I was sadly disappointed to read that there was a poll conducted in April that concluded 40 per cent of Canadians feel there are too many visible minorities being let into our country, based not on facts but on personal bias (“Uncaring Canada,” Immigration, June 2019). Coincidentally, I recently saw a program on TV about what it means to be Canadian, and literally laughed out loud at how hard it is to define a Canadian because we are so diverse, culturally, in all categories. So to read, on the heels of watching that program, that we are prejudiced against certain “visibly different people” breaks my heart. Thank you to Maclean’s, and particularly to Andray Domise, for bringing that unsubstantiated-by-facts poll to our collective attention. We Canadians need to take a good look at ourselves! We all are not as nice and welcoming as the rest of the world thinks we are.
—Linda Kermode, Parksville, B.C.
In April, the Maclean’s cover story featured interviews with both Jody Wilson-Raybould and Jane Philpott, former Liberal cabinet ministers who were turfed from their party in the wake of the SNC-Lavalin scandal.
As decades-long Maclean’s subscribers, we feel compelled to write about our objection to the cover and content of your May 2019 edition regarding the SNC-Lavalin affair. When did Maclean’s become the mouthpiece for the Opposition parties? The cover associating Jane Philpott and Jody Wilson-Raybould with “Truth and Justice” seems particularly biased. Several questions remain unasked and unanswered. Just what was Philpott privy to concerning the SNC-Lavalin case? What was her involvement in the issue? Who initially leaked the defaming story from Wilson-Raybould’s department? What right did Wilson-Raybould have to record a telephone conversation covertly? What was the basis for Wilson-Raybould’s seemingly quick decision to proceed with charges against SNC-Lavalin rather than with a deferred prosecution agreement, which is a stringent option and is in no way a “get out of jail free” card? And by the way, there are major national issues that require attention and coverage, far beyond what the Prime Minister wore in India!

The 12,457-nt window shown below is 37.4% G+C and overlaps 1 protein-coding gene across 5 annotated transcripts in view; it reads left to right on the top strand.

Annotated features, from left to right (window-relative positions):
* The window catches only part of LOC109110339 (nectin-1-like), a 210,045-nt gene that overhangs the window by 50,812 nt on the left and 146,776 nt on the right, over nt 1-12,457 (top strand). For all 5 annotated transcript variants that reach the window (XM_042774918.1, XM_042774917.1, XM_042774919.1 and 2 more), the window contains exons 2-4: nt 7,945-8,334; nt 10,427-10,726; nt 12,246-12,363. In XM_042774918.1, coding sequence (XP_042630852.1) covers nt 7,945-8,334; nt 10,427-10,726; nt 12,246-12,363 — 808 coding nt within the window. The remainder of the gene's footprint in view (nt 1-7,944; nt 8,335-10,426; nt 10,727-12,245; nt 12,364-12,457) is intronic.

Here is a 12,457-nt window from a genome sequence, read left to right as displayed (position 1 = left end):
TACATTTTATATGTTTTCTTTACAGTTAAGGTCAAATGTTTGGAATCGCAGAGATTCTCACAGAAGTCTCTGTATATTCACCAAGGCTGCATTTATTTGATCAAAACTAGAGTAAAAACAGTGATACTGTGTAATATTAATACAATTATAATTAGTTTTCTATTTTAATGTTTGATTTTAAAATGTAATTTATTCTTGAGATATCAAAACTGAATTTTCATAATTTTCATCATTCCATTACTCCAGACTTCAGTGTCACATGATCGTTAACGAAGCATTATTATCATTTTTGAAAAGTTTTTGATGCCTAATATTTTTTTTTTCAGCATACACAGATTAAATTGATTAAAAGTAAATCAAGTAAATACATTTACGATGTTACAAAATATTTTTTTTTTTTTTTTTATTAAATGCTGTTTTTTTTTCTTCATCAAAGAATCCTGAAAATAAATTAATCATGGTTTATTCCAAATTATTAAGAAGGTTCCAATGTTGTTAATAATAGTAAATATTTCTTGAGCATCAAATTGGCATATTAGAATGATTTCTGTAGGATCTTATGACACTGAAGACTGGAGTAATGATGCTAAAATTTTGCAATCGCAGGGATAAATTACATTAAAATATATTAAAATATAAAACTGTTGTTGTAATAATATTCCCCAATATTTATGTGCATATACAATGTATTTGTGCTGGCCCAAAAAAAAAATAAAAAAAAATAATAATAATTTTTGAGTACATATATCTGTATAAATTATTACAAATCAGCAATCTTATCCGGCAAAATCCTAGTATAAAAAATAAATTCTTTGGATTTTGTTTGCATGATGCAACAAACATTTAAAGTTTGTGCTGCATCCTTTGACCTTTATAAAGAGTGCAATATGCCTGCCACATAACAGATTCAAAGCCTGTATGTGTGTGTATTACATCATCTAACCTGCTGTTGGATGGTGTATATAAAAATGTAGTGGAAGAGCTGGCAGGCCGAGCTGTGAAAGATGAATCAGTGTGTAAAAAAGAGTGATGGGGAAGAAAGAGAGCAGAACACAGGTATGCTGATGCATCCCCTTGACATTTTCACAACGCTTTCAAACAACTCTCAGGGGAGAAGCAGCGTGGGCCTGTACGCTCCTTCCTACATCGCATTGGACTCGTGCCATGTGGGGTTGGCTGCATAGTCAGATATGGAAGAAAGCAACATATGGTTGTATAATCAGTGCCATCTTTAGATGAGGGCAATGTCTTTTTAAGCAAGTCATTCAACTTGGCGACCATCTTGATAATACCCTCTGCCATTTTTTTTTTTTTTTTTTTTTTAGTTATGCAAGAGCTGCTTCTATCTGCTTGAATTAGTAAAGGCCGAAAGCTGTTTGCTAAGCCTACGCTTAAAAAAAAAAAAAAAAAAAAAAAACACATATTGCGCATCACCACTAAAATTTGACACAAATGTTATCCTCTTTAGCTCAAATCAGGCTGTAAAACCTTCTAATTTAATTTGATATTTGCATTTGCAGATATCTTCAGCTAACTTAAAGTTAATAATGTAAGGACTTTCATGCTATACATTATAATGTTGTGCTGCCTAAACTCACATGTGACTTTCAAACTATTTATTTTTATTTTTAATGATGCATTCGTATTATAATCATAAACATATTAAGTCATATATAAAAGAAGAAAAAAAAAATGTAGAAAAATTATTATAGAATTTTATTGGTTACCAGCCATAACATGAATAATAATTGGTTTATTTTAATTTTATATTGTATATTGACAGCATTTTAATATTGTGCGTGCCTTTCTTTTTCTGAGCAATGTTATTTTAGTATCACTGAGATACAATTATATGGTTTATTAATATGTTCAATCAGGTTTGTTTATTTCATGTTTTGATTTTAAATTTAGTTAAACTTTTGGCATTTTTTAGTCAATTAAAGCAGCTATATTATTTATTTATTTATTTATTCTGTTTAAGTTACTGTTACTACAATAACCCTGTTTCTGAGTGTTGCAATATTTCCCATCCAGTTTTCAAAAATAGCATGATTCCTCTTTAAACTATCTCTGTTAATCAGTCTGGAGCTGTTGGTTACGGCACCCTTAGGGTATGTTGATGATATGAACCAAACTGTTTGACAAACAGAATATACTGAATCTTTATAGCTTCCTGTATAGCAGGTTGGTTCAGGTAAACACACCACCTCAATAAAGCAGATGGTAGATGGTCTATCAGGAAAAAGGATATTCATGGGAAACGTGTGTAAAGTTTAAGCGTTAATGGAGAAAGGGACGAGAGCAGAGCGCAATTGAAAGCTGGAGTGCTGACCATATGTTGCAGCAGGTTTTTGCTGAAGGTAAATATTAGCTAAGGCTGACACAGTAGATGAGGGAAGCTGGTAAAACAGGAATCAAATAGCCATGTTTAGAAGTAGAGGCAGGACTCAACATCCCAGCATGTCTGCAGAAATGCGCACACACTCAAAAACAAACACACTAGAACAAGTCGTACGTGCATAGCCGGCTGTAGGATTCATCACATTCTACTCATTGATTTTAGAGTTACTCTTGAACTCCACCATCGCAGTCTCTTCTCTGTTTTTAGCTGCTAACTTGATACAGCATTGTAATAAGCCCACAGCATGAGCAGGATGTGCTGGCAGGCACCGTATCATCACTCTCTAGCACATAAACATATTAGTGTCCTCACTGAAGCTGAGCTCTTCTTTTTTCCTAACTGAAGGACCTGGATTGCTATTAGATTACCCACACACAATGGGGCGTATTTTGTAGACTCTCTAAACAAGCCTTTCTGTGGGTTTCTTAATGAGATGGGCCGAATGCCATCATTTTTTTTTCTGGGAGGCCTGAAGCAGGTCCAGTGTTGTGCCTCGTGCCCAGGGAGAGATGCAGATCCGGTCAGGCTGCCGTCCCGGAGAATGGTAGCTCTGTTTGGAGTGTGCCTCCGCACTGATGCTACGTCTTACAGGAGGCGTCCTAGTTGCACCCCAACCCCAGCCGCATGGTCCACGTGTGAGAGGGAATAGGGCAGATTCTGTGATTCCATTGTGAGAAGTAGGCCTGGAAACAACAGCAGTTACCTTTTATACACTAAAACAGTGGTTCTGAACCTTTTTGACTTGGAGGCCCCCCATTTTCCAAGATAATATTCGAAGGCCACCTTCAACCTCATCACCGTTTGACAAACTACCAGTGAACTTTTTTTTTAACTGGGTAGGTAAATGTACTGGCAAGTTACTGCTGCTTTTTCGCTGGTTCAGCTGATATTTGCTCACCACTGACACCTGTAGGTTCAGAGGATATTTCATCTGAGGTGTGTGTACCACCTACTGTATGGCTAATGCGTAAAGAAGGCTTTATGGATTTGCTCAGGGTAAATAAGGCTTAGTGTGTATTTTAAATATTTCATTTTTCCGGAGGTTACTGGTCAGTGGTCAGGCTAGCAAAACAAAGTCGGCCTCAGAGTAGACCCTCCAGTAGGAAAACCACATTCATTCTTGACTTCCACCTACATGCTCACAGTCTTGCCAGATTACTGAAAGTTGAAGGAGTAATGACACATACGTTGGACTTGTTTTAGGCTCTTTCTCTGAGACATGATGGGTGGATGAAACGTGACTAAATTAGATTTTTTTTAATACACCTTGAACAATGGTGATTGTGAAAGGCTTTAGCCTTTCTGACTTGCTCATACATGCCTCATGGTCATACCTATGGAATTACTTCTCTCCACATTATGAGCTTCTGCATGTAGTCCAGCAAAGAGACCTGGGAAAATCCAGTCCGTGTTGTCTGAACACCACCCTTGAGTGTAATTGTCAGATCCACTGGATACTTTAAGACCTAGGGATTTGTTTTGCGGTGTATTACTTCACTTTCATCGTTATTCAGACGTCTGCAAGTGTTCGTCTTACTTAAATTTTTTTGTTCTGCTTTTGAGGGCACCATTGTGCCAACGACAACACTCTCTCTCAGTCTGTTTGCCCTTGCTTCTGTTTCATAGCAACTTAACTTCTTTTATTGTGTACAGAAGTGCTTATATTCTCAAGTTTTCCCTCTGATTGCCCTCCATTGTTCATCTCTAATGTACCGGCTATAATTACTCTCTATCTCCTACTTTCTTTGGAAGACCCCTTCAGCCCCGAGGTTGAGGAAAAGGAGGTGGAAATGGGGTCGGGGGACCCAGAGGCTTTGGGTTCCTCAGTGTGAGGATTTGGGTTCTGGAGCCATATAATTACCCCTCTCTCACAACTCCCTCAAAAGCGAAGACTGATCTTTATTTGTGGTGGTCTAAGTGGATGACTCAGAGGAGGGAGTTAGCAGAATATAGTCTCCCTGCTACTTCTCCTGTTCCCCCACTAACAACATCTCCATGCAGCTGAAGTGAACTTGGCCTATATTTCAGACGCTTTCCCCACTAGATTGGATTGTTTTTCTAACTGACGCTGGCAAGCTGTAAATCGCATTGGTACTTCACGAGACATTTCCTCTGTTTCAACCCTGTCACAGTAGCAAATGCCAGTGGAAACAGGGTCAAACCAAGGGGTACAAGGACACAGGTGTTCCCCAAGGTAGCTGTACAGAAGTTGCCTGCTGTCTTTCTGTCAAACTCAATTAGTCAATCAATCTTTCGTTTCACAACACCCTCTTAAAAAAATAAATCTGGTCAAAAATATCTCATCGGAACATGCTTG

—Carolyn Parks Mintz, James Mintz, Chase, B.C.
On the surface, the former attorney general/justice minister’s principled decision to respect the independence of the justice system seems worthy of universal support. However, this assumes that the decision of the chief prosecutor would provide a fair and appropriate application of justice—which is also the responsibility of the justice minister and why the minister may legally intervene in a potential prosecution. When examining the facts of the SNC-Lavalin case, one must question what justice would come from criminally prosecuting the corporation versus negotiating a deferred prosecution agreement. In the U.S. and Britain, deferred prosecution agreements are common and normally include the following: an admission of wrongdoing; disgorgement of all profits from ill-gotten contracts; payment of a significant penalty; implementation of a best practices compliance program; and a court-appointed monitor to sit on the appropriate committee of the board of directors to ensure that the program is robust and being enforced. The guilty parties of SNC-Lavalin are long gone. Both the board of directors and the senior management team have been replaced, and the stock has taken a beating. So how is justice served by punishing the innocent, remaining employees should a guilty verdict lead to a long-term ban on federal government contracts and possible similar sanctions abroad? Our justice system failed us when some members of SNC-Lavalin’s senior management team saw their prosecutions thrown out by the court due to excessive delays. If the former attorney general gets her wish, it will fail us again!
—Mark Roberts, Gananoque, Ont.
In May, former Maclean’s editor-in-chief Anthony Wilson-Smith—now the CEO of Historica Canada—wrote about the making of a new Heritage Minute on the D-Day landings in Normandy.